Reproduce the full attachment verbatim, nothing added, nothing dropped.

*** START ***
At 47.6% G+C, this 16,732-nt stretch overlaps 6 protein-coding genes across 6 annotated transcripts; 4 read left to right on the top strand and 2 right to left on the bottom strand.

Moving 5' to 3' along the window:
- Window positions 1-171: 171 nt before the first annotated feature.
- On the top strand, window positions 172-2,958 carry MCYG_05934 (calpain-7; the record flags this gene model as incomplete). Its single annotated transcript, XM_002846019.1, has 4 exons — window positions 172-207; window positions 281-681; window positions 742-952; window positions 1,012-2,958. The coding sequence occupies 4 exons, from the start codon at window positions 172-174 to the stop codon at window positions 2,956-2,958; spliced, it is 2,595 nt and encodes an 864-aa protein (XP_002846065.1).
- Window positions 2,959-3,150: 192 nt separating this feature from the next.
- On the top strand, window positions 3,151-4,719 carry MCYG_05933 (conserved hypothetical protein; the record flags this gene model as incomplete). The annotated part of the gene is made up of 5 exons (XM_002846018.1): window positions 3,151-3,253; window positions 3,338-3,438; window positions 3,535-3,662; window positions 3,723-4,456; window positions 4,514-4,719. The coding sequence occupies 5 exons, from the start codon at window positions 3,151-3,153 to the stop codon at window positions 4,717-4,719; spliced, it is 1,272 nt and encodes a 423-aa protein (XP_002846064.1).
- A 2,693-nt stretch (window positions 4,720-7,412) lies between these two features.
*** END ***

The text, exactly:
At 47.6% G+C, this 16,732-nt stretch overlaps 6 protein-coding genes across 6 annotated transcripts; 4 read left to right on the top strand and 2 right to left on the bottom strand.

Moving 5' to 3' along the window:
- Window positions 1-171: 171 nt before the first annotated feature.
- On the top strand, window positions 172-2,958 carry MCYG_05934 (calpain-7; the record flags this gene model as incomplete). Its single annotated transcript, XM_002846019.1, has 4 exons — window positions 172-207; window positions 281-681; window positions 742-952; window positions 1,012-2,958. The coding sequence occupies 4 exons, from the start codon at window positions 172-174 to the stop codon at window positions 2,956-2,958; spliced, it is 2,595 nt and encodes an 864-aa protein (XP_002846065.1).
- Window positions 2,959-3,150: 192 nt separating this feature from the next.
- On the top strand, window positions 3,151-4,719 carry MCYG_05933 (conserved hypothetical protein; the record flags this gene model as incomplete). The annotated part of the gene is made up of 5 exons (XM_002846018.1): window positions 3,151-3,253; window positions 3,338-3,438; window positions 3,535-3,662; window positions 3,723-4,456; window positions 4,514-4,719. The coding sequence occupies 5 exons, from the start codon at window positions 3,151-3,153 to the stop codon at window positions 4,717-4,719; spliced, it is 1,272 nt and encodes a 423-aa protein (XP_002846064.1).
- A 2,693-nt stretch (window positions 4,720-7,412) lies between these two features.